Powerful storms can also lead to the injury or death of people and livestock. In areas situated near the coast, tropical cyclones, otherwise known as hurricanes or typhoons, have the potential to damage areas with torrential rainfall, flooding, strong winds, large waves, and storm surges. In colder climates, heavy snowfall, snowstorms, and blizzards can make transportation very difficult and also increase accident rates. Contrary to these, the absence of rainfall for long periods of time can result in severe droughts and dust storms
The variability of weather and its various phenomena have long inspired human interest towards the prediction of weather conditions in the future as well as weather forecasting. Historically, intense weather phenomena were once attributed to the ire of powerful gods and deities. Since the middle of the 1800s however, weather prediction has progressed towards the scientific methods of measuring temperature, humidity, air pressure, wind speed, and wind direction.
Since their development in the 1980s, weather satellites have allowed meteorologists to follow the movement of storms, cyclones, anticyclones and their fronts around the world. Meteorologists also use radar to monitor clouds, tropospheric winds, and precipitation. Computers combine weather models to predict weather a week or more in advance. These models are constructed based on physics principles along with measurements of weather variables like wind speed and current temperature. These scientific and technological advancements have brought significant improvements to the accuracy of local forecasts and have resulted in the development of extended and long-range forecasts.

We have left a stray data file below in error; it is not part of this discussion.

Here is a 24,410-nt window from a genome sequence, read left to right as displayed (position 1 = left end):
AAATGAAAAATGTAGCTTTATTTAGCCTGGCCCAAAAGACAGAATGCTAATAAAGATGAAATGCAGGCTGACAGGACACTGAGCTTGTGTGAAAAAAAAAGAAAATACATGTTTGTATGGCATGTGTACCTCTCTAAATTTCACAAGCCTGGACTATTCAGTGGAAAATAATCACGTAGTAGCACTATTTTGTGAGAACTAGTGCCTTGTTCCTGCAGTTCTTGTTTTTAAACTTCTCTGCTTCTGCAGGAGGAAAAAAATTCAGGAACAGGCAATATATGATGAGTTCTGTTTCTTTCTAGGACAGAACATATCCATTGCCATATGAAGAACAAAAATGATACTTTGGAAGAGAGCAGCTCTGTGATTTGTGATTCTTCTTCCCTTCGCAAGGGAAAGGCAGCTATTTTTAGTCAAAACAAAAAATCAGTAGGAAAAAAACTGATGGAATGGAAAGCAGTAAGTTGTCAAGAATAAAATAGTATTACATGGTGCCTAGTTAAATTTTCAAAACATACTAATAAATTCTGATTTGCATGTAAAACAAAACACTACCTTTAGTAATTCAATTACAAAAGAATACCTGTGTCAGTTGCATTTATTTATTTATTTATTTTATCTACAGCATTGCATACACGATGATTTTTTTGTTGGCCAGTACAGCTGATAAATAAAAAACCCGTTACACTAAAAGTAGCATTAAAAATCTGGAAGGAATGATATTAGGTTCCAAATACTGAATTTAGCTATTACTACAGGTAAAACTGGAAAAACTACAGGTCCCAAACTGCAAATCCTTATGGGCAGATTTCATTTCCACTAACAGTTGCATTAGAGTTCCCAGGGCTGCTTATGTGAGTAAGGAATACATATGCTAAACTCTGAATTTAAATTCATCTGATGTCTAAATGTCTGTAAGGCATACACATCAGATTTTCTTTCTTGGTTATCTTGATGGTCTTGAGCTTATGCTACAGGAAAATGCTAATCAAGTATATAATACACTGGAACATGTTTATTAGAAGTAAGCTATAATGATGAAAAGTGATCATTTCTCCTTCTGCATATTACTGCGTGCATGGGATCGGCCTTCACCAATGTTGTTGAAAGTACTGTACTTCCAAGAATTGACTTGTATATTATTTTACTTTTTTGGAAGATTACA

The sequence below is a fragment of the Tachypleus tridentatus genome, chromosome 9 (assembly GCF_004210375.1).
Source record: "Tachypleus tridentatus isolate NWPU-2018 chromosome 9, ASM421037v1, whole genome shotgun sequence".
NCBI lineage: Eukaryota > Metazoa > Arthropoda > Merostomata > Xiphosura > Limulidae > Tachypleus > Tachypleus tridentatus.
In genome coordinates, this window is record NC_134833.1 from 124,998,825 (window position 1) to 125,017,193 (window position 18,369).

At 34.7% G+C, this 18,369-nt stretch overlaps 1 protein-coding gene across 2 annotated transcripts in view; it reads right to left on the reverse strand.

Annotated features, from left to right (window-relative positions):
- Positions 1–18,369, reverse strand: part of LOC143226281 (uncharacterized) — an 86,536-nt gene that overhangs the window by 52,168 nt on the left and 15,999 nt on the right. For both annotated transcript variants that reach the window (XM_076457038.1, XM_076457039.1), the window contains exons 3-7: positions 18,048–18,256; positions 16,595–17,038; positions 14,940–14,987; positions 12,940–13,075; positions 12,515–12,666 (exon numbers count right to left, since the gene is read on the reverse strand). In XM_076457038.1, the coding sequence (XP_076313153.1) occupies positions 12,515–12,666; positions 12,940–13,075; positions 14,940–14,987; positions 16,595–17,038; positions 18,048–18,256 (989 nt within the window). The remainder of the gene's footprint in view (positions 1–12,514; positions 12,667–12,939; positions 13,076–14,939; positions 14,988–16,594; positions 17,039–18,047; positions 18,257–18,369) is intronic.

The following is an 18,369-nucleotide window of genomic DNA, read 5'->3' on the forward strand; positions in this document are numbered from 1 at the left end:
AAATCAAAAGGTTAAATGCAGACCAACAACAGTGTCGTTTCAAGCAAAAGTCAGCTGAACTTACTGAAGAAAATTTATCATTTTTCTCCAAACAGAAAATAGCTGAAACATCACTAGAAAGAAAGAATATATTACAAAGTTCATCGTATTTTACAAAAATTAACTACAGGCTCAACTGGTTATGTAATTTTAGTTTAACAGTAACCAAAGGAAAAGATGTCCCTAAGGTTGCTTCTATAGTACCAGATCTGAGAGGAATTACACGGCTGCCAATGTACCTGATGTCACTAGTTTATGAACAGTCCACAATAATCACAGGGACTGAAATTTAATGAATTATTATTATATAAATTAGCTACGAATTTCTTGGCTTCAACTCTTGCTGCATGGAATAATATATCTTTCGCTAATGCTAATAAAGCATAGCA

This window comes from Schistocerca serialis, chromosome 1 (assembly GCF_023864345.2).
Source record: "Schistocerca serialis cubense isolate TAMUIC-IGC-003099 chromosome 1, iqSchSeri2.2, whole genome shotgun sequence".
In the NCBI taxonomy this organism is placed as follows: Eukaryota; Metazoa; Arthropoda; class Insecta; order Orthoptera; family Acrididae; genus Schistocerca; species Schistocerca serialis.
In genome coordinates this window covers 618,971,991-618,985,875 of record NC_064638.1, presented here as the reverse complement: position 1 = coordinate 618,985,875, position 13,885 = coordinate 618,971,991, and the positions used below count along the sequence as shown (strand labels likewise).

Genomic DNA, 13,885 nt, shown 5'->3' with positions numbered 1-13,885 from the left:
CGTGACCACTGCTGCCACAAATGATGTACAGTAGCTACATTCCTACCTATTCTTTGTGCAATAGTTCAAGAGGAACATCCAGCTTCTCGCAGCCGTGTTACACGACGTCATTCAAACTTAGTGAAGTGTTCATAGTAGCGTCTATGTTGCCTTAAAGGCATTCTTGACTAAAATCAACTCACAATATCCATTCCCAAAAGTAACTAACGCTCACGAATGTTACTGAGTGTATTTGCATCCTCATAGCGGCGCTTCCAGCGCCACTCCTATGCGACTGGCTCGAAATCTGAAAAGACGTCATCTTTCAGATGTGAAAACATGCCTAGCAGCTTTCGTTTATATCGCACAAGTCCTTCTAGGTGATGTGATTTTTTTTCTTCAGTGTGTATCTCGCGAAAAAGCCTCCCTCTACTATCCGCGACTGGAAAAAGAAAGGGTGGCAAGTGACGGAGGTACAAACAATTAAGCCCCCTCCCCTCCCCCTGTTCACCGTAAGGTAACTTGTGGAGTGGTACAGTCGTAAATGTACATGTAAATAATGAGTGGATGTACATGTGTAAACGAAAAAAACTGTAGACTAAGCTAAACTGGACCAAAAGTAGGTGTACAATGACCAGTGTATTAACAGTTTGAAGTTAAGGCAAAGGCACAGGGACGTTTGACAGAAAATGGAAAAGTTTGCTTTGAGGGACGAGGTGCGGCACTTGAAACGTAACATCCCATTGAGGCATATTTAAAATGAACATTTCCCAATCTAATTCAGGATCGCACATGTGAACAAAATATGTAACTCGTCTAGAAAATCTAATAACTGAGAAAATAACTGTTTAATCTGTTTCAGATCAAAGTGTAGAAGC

Collecting Weather Data
Developments in science, meteorological methodology, technology, and data collection have allowed weather forecasts to be the most accurate today. The World Meteorological Organization (WMO) has even claimed that the present day’s 5-day weather forecast is as reliable as a 2-day forecast was 20 years ago.
At present, powerful computers are used to process and synthesize meteorological data collected by advanced instruments to create accurate and complex atmospheric models. These models can be then programmed to forecast how weather and atmospheric conditions would change. However, it is important to note that despite these advancements, weather forecasts are still not totally accurate. Weather is still very much a complex and chaotic natural system, and it still remains to be difficult to predict.